I teach Critical Thinking in community college. I live in California and Critical Thinking is required for a BA or BS. Point being, my students are young people who plan to transfer to a four-year college, supposedly the cream of the crop of my community college. They mostly belong to the Facebook generation: they text, use their cell phones to access the Internet, and send me late papers via email. But when I asked them to talk about what just happened in Egypt, the majority told me they didn’t know much about what was going on.
I hate to sound overly critical, but last semester I confess my students shocked me: most of them didn’t understand Congress well enough to explain the difference between the House and the Senate. Very few had plans to vote.
I can’t get over how disinterested they are in the political reality that surrounds them. The word entitlement comes to mind—in my opinion most of my students feel entitled to democracy. They have almost no sense of responsibility, no understanding that it's participatory. It’s hard to imagine them out in the streets demanding their freedom; they take it for granted.
We’re examining the media and how it shapes our opinions and our sense of what’s true, legitimate and fair. As I watched them struggle with the basics of noticing bias, I questioned them about Obama’s birth certificate. I assumed their answer would reassure me because most of my students seem to have fairly liberal attitudes.
Say it ain’t so! A good two-thirds of the class didn’t believe Barack Obama was born in the United States. They didn’t seem disturbed by their belief—not a bunch of angry Tea Party types. If anything, they seemed amused by their belief. Just a bunch of young people who don’t care one way or the other, but who don’t think our President is an American citizen.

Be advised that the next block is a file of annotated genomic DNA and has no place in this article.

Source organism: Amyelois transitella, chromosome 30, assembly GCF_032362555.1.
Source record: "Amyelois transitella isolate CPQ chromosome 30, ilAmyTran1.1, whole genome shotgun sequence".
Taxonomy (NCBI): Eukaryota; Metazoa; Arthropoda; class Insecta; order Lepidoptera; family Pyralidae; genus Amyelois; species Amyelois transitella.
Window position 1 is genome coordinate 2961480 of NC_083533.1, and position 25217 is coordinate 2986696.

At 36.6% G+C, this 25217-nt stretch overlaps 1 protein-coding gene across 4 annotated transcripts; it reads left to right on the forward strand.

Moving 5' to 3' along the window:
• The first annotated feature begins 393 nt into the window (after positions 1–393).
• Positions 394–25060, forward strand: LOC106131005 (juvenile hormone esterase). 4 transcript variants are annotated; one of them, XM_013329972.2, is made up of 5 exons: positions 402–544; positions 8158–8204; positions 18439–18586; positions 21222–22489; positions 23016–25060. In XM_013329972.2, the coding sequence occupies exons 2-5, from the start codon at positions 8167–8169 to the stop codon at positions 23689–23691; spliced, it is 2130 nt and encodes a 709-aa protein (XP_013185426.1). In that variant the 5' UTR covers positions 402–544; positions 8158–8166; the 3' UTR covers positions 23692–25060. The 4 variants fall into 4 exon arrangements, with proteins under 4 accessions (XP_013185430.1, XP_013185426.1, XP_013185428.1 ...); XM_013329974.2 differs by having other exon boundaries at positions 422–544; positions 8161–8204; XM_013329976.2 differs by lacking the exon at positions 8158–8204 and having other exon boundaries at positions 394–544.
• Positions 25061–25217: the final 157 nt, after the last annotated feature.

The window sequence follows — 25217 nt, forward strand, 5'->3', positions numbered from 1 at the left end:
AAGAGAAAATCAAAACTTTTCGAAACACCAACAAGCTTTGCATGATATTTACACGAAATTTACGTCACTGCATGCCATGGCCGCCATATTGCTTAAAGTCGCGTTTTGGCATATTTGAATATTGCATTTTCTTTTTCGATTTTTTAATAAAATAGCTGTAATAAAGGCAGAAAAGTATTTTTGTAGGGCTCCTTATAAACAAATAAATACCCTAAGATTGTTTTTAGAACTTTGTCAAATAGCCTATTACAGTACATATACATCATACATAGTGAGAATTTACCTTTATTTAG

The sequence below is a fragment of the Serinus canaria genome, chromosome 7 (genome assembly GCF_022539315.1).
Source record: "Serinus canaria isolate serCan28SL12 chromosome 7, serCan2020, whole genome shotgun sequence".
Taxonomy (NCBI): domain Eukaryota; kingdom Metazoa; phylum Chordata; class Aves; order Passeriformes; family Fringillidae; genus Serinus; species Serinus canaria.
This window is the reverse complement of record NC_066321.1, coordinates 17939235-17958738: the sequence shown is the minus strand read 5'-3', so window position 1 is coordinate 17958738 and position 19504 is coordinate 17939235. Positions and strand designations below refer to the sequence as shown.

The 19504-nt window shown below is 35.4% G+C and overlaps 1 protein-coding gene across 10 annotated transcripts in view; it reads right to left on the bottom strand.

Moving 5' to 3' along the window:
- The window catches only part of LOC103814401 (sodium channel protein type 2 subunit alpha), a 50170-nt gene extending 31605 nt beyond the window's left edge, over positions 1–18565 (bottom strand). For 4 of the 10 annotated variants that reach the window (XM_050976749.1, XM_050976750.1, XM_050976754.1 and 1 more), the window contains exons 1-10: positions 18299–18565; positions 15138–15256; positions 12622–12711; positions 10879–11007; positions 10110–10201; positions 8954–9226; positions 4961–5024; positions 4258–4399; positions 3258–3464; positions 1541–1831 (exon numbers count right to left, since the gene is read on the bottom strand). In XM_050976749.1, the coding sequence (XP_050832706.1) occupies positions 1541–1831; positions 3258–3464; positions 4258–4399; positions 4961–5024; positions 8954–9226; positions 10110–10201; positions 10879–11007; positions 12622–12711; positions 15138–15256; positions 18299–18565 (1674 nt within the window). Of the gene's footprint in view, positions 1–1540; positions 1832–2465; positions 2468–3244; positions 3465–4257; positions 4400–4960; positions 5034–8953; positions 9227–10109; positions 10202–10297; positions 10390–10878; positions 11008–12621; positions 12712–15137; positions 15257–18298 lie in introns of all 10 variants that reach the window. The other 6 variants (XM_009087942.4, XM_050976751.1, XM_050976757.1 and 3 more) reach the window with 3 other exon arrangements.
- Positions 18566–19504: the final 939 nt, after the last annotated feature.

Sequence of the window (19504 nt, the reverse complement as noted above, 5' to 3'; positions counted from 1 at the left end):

When I asked where he was born, one of the young women who contributes quite regularly and often with insight, told me Obama was born in Hawaii, but Hawaii didn’t really count as America. She seemed to think Hawaii was some exotic island that’s connected to the US, but not really part of it. When I pointed out Hawaii was a state, she shrugged as if to say, “doesn’t make any difference to me.”
So the birther myth has become a lesson. They now have to defend their position with facts and rational argument. Maybe a few minds will get changed, but… God Lord! They're not watching FOX. They're not watching anything. They're just sucking it in from environment, from attitudes roaming the zeitgeist.
It feels like democracy (or whatever is left of it in the US) is an endangered species. The Right is out to make itself a permanent majority, and seems to be succeeding. It makes me think that what's happening in Wisconsin is like the Battle of the Alamo. Where are the national voices that should be standing up with those folks? I have to say it frightens me. Does it frighten anyone else?